Living in Texas, I've grown used to the image of the Confederate flag on everything from pickup trucks and beer cozies to dorm rooms, children's lunch boxes and baby jammies and onesies. For years, I've just rolled my eyes, assuming that living in the South meant having to accept the Confederate flag as if it's as innocuous and unavoidable as the roadside Cracker Barrel.
Last week, two things changed my mind about that:
The first was this bluntly cogent statement by my nephew, Jared Sacramento, which he posted on his Facebook page: If you don't IMMEDIATELY recognize why the confederate flag is racist and offensive, then you are completely delusional. "Southern pride"? "Southern heritage"? Why are you proud of your racist ancestors? Why are you proud of the time when America went to war over the right to own and torture people? Why are you proud of the people who kidnapped Africans from their home countries, dragged them here kicking and screaming…
Today we hear from Jerusha Rodgers (aka "The Plot Whisperer") of Rabid Badger Editing in a post prompted by a conversation about agism in publishing, which I see from the perspective of a, um...let's say "experienced" author/book doctor in my 50s and she sees from the perspective of a fresh new face in her mid-20s. Ironically, yes, she had to explain to me about "the struggle is real."
Shortly after graduating, a friend of mine posted the greatest Facebook status ever: “I would love to reenact some the of the fantasies in Fifty Shades of Grey, specifically the one where she gets a full-time job straight out of college.”
With an economy that clings to safety (read: tradition and money) and a workforce and community that strives for advancement (read: cooler, more accessible stuff), applicants whose limited practical experience is backed up by open minds and inherent expertise in the use of technology often get left out of the running. It’s the struggle…
I rarely review YA or New Adult fiction for Joni's List, but this book really entertained me, and I think it's a sure bet if you're trying to get your tween/teenage kids to read this summer.
Howard Pickman has a terrible secret. If anyone finds out, it will mean death for everyone he loves. Even worse, he's the new kid at the most abysmal high school in America. All Howard wants to do is remain anonymous, but being a teenager can be dangerous. He'll have to fight true monsters in order to survive.
A while back I adopted a small policy that triggered big change: "Facebook only while standing." That simple step made me suddenly mindful of the way I'd been unconsciously getting on FB at my desk, in the car, as I lay in bed or sat at the table in a restaurant.
I justify the time I spend on social networks as part of the "platforming" I'm obligated to do as an author and ghostwriter, and I'm more than willing to admit that maybe I'm just not doing it right, but the net gain for me has been very low. It certainly doesn't justify the time it's taken away from reading and writing. Even Mark Coker of Smashwords said this year at LBF that loitering on FB and other social network time-sucks was one of the worst mistakes commonly made by indie and legacy published authors alike. The days when LIKEs converted to book sales have expired. Now we're just nickle and diming ourselves to death.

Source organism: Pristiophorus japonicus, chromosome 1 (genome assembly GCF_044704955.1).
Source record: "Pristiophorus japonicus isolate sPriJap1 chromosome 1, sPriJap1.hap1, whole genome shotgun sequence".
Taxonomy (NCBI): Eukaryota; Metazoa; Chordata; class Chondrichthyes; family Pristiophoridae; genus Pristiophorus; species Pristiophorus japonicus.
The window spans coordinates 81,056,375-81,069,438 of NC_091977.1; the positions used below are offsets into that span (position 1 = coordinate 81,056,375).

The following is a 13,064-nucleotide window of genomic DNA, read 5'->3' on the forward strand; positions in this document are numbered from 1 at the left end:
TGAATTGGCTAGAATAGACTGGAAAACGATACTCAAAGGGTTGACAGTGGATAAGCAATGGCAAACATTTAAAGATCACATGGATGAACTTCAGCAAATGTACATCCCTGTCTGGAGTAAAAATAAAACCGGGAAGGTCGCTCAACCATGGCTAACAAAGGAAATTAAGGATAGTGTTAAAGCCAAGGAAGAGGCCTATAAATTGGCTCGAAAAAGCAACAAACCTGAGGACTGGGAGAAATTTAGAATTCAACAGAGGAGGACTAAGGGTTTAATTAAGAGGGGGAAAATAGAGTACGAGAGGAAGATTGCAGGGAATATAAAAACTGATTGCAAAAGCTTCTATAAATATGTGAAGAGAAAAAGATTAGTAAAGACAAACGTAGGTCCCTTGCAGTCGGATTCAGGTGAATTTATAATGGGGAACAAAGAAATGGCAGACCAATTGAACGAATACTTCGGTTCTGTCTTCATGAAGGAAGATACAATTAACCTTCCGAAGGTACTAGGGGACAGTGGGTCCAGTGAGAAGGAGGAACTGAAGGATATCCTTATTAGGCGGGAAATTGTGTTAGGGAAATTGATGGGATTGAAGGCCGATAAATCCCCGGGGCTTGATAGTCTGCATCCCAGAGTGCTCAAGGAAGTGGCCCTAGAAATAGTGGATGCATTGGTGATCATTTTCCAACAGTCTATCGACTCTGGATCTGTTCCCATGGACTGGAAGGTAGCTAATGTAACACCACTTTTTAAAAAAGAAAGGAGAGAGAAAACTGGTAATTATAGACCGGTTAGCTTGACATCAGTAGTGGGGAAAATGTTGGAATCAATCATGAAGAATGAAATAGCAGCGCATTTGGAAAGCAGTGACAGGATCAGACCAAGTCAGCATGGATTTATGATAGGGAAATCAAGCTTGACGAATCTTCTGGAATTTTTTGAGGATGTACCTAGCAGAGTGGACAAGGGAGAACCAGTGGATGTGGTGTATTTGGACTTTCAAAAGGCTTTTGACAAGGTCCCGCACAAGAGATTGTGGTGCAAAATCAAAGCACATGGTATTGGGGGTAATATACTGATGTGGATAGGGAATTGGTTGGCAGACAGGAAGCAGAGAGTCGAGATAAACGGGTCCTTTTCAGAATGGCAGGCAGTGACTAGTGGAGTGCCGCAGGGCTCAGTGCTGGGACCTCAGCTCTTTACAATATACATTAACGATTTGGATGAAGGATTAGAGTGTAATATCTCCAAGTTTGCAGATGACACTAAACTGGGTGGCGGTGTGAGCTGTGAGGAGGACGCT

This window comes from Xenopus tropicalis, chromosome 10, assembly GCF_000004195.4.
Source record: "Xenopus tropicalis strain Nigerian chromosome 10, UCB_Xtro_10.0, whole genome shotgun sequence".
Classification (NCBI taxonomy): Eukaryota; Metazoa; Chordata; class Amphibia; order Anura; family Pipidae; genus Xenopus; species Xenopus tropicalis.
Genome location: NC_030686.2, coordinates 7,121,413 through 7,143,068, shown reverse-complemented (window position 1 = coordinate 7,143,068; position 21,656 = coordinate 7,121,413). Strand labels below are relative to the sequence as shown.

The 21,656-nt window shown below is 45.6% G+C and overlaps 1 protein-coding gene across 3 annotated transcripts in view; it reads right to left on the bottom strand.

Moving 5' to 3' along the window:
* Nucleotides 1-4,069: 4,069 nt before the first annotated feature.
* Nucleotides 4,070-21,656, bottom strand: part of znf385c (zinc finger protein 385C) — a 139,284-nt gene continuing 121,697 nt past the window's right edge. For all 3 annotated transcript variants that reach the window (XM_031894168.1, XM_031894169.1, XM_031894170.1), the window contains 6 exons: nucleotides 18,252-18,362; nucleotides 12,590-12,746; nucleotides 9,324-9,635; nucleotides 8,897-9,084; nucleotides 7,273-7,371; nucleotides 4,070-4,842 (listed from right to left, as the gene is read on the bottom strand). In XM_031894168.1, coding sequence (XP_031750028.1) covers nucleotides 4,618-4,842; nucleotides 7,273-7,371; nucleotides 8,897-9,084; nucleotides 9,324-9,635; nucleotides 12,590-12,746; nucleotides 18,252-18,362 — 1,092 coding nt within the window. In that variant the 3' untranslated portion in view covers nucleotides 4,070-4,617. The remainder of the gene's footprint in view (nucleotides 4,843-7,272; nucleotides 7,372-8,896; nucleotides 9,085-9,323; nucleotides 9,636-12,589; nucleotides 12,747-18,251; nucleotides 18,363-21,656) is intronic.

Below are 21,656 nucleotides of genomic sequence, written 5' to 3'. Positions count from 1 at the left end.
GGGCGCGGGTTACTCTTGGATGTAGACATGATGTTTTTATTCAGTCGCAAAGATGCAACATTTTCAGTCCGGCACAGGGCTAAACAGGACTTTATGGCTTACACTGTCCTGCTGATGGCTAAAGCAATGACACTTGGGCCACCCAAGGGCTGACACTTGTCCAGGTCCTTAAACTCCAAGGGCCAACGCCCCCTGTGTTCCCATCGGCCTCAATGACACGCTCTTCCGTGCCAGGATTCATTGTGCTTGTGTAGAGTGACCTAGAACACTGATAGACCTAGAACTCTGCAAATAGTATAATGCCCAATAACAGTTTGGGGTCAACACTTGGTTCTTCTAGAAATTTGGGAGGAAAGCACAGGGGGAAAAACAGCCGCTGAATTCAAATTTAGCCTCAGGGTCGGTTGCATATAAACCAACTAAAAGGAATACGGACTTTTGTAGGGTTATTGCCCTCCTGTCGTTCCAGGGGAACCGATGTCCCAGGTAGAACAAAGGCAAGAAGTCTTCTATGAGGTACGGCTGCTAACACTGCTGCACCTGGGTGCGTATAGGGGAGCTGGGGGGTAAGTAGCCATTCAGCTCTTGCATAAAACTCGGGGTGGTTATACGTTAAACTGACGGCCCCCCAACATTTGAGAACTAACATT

The only thing I'll really miss is lurking and spy…
Ursula K. Le Guin accepts the National Book Foundation's Medal for Distinguished Contribution to American Letters at the 65th National Book Awards on November 19, 2014: "The profit motive often is in conflict with the aims of art. We live in capitalism. Its power seems inescapable. So did the divine right of kings. Any human power can be resisted and changed by human beings. Resistance and change often begin in art, and very often in our art—the art of words..."
One you may have heard of: Kristin Chenoweth brought me in to collaborate on her hilarious memoir, A Little Bit Wicked, a few years ago, and we've been friends ever since. She's currently blowing the doors off Broadway in On the Twentieth Century and is up for Best Performance by an Actress in a Leading Role in a Musical. She's also hosting, because...Cheno.
Marianne and I became friends almost 30 years ago when we appeared together in Crimes of the Heart as Babe (MA) and Lenny (me). Marianne started teaching at Grandstreet Theatre School shortly after that. Over the years, she's made GST a safe, welcoming home for thousands of artsy, smart, interesting, misfit, hyper, hipster, creative kids from preschool …
Post a photo of your happy dog or puppy on John Scalzi's Whatever blog before midnight tonight! He's donating a dollar per dog (up to $1000) to Con or Bust,a non-profit organization whose mission is to increase racial and ethnic diversity in the production of and audience for speculative fiction.
Oh, this made me miss Manny and Rosie! (And Redbone and Khan.) Over the years, we've been ridiculously blessed in the puppy department.
Last weekend, the Griz and I moved into our new quasi-retirement digs (read Aging Hippie Lakeside Love Grotto), between thunderstorms and flash flood warnings. As water continued to rise just a few hundred yards from our new place, the complex management sent out text messages warning residents to watch for snakes on the property, and in the spirit of encroaching apocalypse, I did something I've never done before: I made my office my first priority.